The Metz Fire started in the late morning of October 15, 1908, somewhere
west of Millersburg, Michigan. Driven along by gale force winds, by that
night the fire had burned all the way to the Lake Huron shoreline.
Along the way, Millersburg, Hawks, Belknap, Hagensville, Posen,
Long Rapids, Alpena, and Rogers City had all been threatened. The
village of South Rogers, Bolton, Cathro, and Metz had literally been
At Metz, sixteen people had died horrible, fiery deaths when a D&M
relief train sent to evacuate them was derailed in a blazing inferno at
Twenty-one other hapless souls had been claimed by the smoke and flames
in Presque Isle and northern Alpena counties.
In the Metz area, 84 of 110 families were homeless.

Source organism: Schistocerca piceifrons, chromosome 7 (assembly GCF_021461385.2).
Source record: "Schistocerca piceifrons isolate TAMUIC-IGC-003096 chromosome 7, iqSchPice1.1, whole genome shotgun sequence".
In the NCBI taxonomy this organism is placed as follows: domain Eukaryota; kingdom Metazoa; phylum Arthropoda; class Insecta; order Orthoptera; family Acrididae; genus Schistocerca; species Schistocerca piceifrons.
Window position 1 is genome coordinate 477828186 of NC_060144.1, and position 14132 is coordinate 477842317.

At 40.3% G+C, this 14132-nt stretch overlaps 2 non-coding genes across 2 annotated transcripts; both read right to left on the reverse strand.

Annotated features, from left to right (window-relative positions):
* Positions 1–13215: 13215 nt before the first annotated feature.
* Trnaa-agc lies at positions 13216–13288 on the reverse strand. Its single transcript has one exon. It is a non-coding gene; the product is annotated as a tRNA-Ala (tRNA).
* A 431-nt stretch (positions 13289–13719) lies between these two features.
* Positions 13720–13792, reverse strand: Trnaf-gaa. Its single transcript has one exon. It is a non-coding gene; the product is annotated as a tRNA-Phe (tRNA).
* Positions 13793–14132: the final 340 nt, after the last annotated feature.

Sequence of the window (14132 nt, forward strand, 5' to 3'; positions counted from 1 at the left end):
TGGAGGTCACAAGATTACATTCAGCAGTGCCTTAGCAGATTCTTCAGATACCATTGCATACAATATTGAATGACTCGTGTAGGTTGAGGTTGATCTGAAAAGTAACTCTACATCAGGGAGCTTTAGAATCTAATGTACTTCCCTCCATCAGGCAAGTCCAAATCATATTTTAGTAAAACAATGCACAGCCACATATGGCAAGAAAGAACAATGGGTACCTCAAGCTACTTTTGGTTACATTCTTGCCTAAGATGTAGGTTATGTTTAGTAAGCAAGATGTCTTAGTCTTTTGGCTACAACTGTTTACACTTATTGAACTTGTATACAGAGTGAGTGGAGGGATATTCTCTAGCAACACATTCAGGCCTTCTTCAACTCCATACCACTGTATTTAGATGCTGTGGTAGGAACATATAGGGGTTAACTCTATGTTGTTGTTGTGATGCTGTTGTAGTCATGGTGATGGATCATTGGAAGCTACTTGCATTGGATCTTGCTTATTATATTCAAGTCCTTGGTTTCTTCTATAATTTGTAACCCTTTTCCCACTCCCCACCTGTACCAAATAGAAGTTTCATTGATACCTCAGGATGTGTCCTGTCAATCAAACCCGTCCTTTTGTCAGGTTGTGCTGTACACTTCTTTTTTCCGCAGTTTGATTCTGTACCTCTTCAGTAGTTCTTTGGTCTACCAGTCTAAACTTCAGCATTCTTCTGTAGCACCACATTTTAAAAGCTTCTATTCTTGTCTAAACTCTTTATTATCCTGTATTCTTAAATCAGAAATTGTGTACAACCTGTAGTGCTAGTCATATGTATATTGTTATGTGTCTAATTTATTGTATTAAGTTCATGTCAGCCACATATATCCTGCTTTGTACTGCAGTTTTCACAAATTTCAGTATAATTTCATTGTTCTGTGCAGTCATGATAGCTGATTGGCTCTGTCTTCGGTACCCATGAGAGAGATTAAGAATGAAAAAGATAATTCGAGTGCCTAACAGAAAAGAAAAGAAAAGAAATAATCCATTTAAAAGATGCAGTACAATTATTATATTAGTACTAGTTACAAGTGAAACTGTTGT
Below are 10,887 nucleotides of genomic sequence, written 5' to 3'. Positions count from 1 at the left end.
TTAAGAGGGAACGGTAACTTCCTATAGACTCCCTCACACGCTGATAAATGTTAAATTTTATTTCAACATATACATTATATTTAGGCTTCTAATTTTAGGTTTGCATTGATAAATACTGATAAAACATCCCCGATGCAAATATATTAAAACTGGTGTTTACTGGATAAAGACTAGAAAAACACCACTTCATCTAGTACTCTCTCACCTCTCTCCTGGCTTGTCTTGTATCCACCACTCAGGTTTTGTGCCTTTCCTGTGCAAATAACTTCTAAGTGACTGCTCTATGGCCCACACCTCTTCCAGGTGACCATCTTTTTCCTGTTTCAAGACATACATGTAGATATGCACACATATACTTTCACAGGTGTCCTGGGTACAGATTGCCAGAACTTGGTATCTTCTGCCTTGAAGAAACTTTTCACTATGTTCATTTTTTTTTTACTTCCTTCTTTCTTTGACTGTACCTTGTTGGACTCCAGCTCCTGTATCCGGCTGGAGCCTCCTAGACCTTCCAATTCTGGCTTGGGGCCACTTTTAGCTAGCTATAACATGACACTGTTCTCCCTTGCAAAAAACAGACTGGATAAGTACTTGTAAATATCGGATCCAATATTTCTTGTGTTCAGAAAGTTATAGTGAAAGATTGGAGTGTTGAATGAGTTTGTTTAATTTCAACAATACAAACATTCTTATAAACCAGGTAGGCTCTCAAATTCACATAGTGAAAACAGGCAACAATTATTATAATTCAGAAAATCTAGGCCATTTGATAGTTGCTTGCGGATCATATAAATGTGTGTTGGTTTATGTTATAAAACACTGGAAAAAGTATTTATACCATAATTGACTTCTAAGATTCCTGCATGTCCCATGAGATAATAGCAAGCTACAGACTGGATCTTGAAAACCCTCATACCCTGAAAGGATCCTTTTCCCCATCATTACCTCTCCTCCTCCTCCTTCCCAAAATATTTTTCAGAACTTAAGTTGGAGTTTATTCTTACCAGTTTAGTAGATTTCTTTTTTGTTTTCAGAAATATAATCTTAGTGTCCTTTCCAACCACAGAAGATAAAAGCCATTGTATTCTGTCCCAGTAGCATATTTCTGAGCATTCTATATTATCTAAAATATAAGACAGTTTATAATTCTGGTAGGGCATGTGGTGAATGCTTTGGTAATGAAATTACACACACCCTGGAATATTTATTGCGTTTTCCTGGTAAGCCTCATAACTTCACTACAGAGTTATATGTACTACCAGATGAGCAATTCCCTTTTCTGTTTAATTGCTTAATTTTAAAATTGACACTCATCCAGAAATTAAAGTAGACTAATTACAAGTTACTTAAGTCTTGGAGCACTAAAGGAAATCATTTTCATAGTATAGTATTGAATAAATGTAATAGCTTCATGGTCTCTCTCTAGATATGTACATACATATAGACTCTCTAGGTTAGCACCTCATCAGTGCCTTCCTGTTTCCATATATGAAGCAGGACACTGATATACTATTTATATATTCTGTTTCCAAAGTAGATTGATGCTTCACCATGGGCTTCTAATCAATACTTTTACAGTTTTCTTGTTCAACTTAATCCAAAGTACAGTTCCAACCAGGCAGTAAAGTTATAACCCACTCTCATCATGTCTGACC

In northern Alpena County, 50 houses, 75 barns, and 6 schools were
In many areas, fires continued to smolder and burn until the first snows
of the winter finally extinguished them.
Nothing better captures the horrors of the Metz Fire than the words of
Pastor Ernest Thieme of St. Peter’s Lutheran Church:
“Sunday, I buried, at one funeral service, ten
of the members of our church who died in the fire. It was a strange
worship service, which I conducted with a loudly sobbing congregation
alongside a church in ashes, conducted over open graves. I never
experienced such despair in my whole life. At first, I could not even
begin. I leaned against a lonely standing fence post and wept, perhaps
the first time since I was a child.”